For the first time in a long time, lawmakers fashioned a budget based on their best guess as to how much money will come in to cover its outlays. Their approach was in sharp contrast to the last two budgets they gave Gov. Pat Quinn, neither of which made any pretense of matching outgo to income, but instead gave the governor huge pots of money and unprecedented authority to spend it as he wished. The catch, of course, was that allocations far outstripped the cash in FY 2010, leading to a record budgetary deficit of $6.4 billion. Coupled with the $3.7 billion deficit for FY 2009 — former Gov. Rod Blagojevich’s last budget — the two-year red-ink tsunami surpassed the total of all the budget deficits the state racked up over the four previous decades of annual budgets. The final tally for FY 2011 won’t be known until the end of the calendar year, when the last of the bills have to be paid, but the deficit seems sure to be much less than FY 2010, thanks to the tax increase and improving economic conditions.
And when FY 2012 ends next summer, Illinois might even see a surplus for the first time since 2001, thanks to expected continued revenue growth — almost $3 billion net despite the loss of $1 billion in federal stimulus funds — if lawmakers continue their budget restraint. The General Assembly approved a $49 billion budget for FY 2012, including $23.9 billion in general funds, both substantially below the corresponding FY 2011 authorizations. The budget provided the full $4+ billion payment to the state’s woefully underfunded retirement systems. Quinn trimmed the bottom line even further, to $23.5 billion in general funds, some $5.7 billion less than the FY 2011 number.
Advocates objected that the cuts came disproportionately from education and human services, and efforts to restore funding seem certain in the fall session. Moreover, lawmakers cut some programs without changing the statutory provisions that govern spending. One notable example was a $152 million reduction in general state aid, the program that provides the largest chunk of money that goes to local schools. But legislators didn’t change the law that guarantees each school district at least $6,119 per student. As a result, the money likely won’t cover all the eligible claims over the entire school year, officials said.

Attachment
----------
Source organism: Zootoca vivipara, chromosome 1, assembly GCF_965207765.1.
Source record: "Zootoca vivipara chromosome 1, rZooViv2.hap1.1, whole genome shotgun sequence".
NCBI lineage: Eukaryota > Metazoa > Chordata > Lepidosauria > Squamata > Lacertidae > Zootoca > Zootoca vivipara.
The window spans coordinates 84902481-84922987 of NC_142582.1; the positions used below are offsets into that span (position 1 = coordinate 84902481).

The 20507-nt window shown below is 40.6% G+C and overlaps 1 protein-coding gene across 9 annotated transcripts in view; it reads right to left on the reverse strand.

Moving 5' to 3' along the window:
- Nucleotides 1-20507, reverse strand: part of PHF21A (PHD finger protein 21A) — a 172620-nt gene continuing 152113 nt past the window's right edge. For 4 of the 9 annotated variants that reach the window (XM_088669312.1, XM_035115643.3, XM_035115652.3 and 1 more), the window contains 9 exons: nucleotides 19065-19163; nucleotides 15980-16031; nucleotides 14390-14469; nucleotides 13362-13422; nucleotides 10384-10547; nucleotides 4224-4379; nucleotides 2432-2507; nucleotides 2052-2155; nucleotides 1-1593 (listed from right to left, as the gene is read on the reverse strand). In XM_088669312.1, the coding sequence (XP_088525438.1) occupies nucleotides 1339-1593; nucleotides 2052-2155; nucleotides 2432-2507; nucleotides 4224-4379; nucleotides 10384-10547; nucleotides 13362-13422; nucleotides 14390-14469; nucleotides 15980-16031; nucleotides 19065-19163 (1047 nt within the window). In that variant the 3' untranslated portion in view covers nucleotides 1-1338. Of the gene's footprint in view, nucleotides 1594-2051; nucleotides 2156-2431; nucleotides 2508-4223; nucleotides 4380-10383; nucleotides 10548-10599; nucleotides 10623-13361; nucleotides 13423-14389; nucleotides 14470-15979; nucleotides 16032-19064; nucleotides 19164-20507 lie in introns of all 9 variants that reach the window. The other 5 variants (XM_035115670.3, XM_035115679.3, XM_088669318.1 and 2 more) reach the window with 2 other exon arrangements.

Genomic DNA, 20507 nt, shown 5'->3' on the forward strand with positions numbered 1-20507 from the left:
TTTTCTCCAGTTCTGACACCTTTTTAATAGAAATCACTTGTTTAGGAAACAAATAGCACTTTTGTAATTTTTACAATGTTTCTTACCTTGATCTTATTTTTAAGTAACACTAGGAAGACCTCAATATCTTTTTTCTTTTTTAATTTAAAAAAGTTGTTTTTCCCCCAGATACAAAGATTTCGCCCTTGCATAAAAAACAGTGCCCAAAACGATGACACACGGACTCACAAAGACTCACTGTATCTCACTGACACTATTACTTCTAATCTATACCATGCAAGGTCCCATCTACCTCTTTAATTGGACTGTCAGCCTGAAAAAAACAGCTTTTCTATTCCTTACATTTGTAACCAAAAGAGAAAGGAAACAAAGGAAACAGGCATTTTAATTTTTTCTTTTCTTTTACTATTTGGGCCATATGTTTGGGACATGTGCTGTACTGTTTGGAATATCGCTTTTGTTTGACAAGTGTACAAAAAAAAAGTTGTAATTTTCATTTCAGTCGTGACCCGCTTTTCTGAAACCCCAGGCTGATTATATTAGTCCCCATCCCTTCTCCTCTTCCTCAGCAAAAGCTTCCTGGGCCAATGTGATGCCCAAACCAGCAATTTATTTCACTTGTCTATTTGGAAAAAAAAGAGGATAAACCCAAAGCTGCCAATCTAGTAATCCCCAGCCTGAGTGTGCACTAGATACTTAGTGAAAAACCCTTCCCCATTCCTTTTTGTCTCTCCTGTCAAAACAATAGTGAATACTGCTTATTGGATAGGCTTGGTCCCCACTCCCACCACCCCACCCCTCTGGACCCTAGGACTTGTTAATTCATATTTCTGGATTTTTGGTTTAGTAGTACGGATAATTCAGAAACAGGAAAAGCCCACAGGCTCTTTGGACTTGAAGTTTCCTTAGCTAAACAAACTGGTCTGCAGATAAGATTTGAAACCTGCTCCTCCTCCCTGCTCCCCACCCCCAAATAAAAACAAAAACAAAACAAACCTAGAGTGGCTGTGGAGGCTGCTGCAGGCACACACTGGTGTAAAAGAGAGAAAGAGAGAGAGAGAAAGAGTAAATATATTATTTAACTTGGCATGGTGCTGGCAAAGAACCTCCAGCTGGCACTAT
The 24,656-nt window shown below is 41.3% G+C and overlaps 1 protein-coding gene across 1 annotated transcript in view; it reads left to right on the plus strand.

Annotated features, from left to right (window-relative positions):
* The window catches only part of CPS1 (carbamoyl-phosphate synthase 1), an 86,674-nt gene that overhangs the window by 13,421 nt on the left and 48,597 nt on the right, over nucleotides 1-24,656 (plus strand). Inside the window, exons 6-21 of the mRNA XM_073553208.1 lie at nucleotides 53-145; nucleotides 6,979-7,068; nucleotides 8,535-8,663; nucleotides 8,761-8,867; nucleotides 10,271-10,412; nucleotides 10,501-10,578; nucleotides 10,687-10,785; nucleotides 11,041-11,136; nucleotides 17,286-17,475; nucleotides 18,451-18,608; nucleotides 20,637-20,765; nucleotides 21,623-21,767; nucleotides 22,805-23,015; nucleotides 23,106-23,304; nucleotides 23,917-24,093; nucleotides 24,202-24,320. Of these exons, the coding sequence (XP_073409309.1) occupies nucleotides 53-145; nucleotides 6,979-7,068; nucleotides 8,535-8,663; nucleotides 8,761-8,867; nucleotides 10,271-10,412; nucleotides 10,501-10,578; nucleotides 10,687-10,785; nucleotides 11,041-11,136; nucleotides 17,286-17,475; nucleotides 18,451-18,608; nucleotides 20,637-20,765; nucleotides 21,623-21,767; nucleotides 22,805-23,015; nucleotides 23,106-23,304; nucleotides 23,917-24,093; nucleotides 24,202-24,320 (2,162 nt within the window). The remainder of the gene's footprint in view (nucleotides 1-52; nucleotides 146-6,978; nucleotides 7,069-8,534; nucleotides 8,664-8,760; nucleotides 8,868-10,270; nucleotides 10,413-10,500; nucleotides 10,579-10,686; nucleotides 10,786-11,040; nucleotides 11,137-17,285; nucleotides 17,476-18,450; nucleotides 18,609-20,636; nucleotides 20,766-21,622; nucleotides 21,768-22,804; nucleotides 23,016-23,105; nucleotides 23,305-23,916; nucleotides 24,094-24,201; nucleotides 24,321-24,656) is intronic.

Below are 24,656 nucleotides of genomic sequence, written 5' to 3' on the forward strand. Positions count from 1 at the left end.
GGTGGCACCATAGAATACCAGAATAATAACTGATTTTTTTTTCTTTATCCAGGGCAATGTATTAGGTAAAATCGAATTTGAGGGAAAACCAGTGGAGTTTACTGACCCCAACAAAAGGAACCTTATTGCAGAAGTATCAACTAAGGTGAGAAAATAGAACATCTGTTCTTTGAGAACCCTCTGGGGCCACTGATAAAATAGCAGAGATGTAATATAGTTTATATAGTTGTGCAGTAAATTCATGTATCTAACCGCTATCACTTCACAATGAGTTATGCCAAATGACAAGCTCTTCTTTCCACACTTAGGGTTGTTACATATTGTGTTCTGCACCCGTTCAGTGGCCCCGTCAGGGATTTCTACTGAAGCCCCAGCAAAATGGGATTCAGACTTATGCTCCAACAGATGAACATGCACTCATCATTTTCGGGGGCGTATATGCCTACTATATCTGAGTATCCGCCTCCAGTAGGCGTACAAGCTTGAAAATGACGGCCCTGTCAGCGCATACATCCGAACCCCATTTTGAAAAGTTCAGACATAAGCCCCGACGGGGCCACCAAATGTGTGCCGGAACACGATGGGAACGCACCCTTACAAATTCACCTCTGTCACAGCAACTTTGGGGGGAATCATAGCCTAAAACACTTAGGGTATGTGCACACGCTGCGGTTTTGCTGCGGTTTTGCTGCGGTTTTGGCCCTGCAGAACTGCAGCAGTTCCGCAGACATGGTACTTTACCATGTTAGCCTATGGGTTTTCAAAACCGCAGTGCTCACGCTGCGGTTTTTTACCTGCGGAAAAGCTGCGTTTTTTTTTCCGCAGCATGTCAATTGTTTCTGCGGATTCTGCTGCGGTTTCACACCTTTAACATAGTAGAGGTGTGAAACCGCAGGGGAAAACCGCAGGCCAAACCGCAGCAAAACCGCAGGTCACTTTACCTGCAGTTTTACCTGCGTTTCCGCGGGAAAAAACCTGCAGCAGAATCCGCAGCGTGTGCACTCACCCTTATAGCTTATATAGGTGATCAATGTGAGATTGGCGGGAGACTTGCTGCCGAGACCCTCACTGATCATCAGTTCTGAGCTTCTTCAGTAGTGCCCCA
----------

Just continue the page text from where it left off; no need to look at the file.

More problematic, the legislature didn’t provide enough money to cover contractual pay raises for state employees, so Quinn refused to honor the contract, a decision that state worker unions are challenging in court. The governor also faces legislative pushback on his effort to cut Medicaid provider fees and to revamp state employee health care programs, moves he contends that are necessary to hold down costs. Should Quinn not prevail, spending likely would go up.
And long-term, of course, the state still faces huge unfunded liabilities in its pension systems. For now, though, Illinoisans can be heartened by the signs that the outlook is improving for state finances.
Lawmakers approved — with but a single dissenting vote — landmark education reforms.
Charles N. Wheeler III is director of the Public Affairs Reporting program at the University of Illinois Springfield.
Illinois Issues, September 2011